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May 24, 2010

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sportsman

You most certainly have made your point.
In terms of motorsport technology F1 has stagnated in the technology field.
Today F1 cars with their dependence on aerodynamics for performace in cornering and subsequent inability to overtake bear little resemblance to a true F1 car.
Having been an F1 fan through the glory years of the real innovators such as Colin Chapman,Ken Tyrrell todays F1 is predictable due to its processional racing.
Whether we like it or not, enviromental pressures will force these changes into all motorsport.
F1 should be leading the way by using all technology available to improve the spectacle of the racing and KERS has a leading role to play in all of these areas.

Petra L'ead

And yet, which is faster, the F1 car or the Porsche?

Having agreed with your initial point that F1 is a "spec" series I disagree that F1 does not have cutting edge technology.

There are still areas where F1 is way ahead of other forms of motor racing, in particular areodynamics, the black art of making the very air around the car work to improve lap times.

I'm sure too that the level of engineering design in F1, even within the technological restrictions you mentioned, is beyond that of the Porsche. Think how much money the teams throw at refining each and every component to make them ever lighter, stronger, better performing and more reliable. I know it's not sexy and you can't see it but I believe that F1 is extremely innovative within the restrictions imposed upon the designers.

A lot of the other technologies you mentioned were in F1 ages ago and were banned because they were perceived to adversely affect the quality of the racing. (The cynic in me sometimes thinks they were removed because Williams were better at them than Ferrari or McLaren and because Williams have never been very politically astute, but let's not go there....)

F1 is often accused of not listening to the fans, yet a number of these technological limits were introduced with the intention of making the art of driving more import, which F1 fans felt was being marginalised by the technology.

Indeed Frank Williams famously suggested that he wasn't prepared to pay extravagant salaries to drivers because the money was better spent developing the car. Given that Damon Hill and Jacques Villeneuve are commonly considered to be the worst world champions ever on many motorsport forums (not my view btw) he was probably right.

When KERS was introduced into F1 it was limited to 60kw, that's true. But what you fail to mention in your article is why that is so. It was introduced at a low level initially so as not to handicap the poorer teams. The intention was always to increase the amount of the power the system could deliver but to do so over a period of time, allowing the poorer teams to remain vaguely competitive as the technology was introduced.

sportsman

Certainly the F1 car is faster.It is only half the weight of the Porsche.Secondly it has nothing like the aerodynamic qualities

But you hit on the very reason where all the money goes in F1.
It is pointless for teams to lighten any engine components beyond the current weight.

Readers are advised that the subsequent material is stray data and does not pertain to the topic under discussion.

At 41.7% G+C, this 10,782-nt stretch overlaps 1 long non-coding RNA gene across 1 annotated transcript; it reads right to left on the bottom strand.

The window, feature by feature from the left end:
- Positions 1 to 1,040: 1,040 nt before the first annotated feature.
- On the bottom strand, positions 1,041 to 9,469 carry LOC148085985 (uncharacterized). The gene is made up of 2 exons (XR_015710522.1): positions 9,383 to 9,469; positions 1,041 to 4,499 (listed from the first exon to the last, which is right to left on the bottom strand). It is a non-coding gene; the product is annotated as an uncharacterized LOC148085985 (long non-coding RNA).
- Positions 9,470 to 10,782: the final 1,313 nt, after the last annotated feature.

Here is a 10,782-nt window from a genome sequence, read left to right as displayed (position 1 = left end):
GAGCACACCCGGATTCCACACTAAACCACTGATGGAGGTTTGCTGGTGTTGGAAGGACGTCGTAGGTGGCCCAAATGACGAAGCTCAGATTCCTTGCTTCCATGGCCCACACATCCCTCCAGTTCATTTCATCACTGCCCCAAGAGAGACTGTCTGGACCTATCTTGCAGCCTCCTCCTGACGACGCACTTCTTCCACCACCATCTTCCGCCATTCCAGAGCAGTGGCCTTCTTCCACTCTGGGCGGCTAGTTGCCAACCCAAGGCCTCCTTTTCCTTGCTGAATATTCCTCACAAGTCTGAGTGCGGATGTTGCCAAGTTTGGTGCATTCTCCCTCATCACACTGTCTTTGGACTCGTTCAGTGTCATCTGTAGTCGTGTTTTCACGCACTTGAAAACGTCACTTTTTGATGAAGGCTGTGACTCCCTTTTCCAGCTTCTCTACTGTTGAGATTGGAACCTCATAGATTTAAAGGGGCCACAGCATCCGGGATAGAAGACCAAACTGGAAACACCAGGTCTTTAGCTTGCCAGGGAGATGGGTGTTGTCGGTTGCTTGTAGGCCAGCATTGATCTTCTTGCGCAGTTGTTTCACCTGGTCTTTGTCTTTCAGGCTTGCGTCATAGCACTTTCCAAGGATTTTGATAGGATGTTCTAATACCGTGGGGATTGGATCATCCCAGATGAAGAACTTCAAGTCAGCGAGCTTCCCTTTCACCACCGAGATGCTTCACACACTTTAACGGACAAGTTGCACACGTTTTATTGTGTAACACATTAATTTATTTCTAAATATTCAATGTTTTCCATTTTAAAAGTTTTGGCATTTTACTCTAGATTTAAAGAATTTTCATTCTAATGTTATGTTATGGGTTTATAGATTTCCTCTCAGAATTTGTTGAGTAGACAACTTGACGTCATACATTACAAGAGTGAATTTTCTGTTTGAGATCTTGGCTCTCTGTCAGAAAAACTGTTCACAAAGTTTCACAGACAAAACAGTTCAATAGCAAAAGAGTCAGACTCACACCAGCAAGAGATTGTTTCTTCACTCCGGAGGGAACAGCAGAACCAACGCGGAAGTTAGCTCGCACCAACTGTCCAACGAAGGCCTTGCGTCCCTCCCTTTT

The materials used in the engine, steels, alloys etc are already controlled.No changes can be made there.
Even if they did, they cannot use them due to holomogation regulations.And the engines weight is mandated at 95kg which the teams have already achieved.
Gearboxes, and the very amount of time that the cars must take to change gear is regulated.
Hence the huge amount of money spent on aerodynamics.This is the one area which is relatively free of regulations,and incidently the most expensive to develop.

Petra L'ead

I agree that the teams are limited in the choice of materials themselves (and in all sorts of other preposterous areas) but I'd imagine with the sort of money and computing power F1 teams have available that they are building designs closer to material tolerances and that each individual component is more finely honed than that of the other cars. In what other series do teams regularly spend $400 million per season? Aero aside, what else do F1 teams have to spend their money on?

It might be pointless for the teams to reduce the weight of individual engine components, especially since even the centre of gravity is regulated but there is still huge mileage in improving the design, the longevity, the performance of each individual component.

Getting new parts through the homolgation procedure doesn't seem to be an issue, it just needs to be wrapped up in the name of "reliability" enhancements.

Look at Cosworth at the moment, they're finding that the performance of their engine tails off far more quickly than they had hoped but you can bet your bottom dollar that any fix they make will happen to add a few extra ponies by way of happy coincidence.

Ferrari are reported to have gained an extra 12HP when they fixed the problem with their valve train.

Ultimately the rules of F1 are forcing the teams to innovate in terms of optimisation rather than in broader scope (which is what I would prefer to see) but that doesn't mean that the teams are not innovative per se.

I have to say though that I'd still rather the rules were less restrictive.

Bill Higgins

love this discussion. I want to have a pint with you guys.

sportsman

Your welcome Bill.Great to see you.Don't know where you are but anytime you want a chat just drop in.

sportsman

I certainly agree that optimisation is about the only area left for the teams.
In terms of the properties of the alloys used in the engines, I don't think that there is anything left that the metallurgists don't already know.
Both Renault who were allowed engine equalisation to catch up and Ferrari with their reliability upgrades did find some extra performance.I have heard unsubstantiated reports that Renault redesigned their combustion chamber by altering the piston squish shape which changed the flame travel.Whether true or not, sounds about right.
Cosworth and loss of performance.Usual suspect for this is loss of compression.Either premature bore or piston ring wear,or valves seats eroding both of which would cause the engine to lose compression and consequently performance. performance.Spark plugs, coils etc can be replaced as a matter of course, so thats unlikely.Can't think of much else that would cause it.

sportsman

Much as I have enjoyed this discussion, we have strayed a long way from the original subject.
I find the restrictive nature of F1 regulations completely pointless.If the technology is readily available, and what is more present on the ordinary family saloon car, yet in F1 it banned.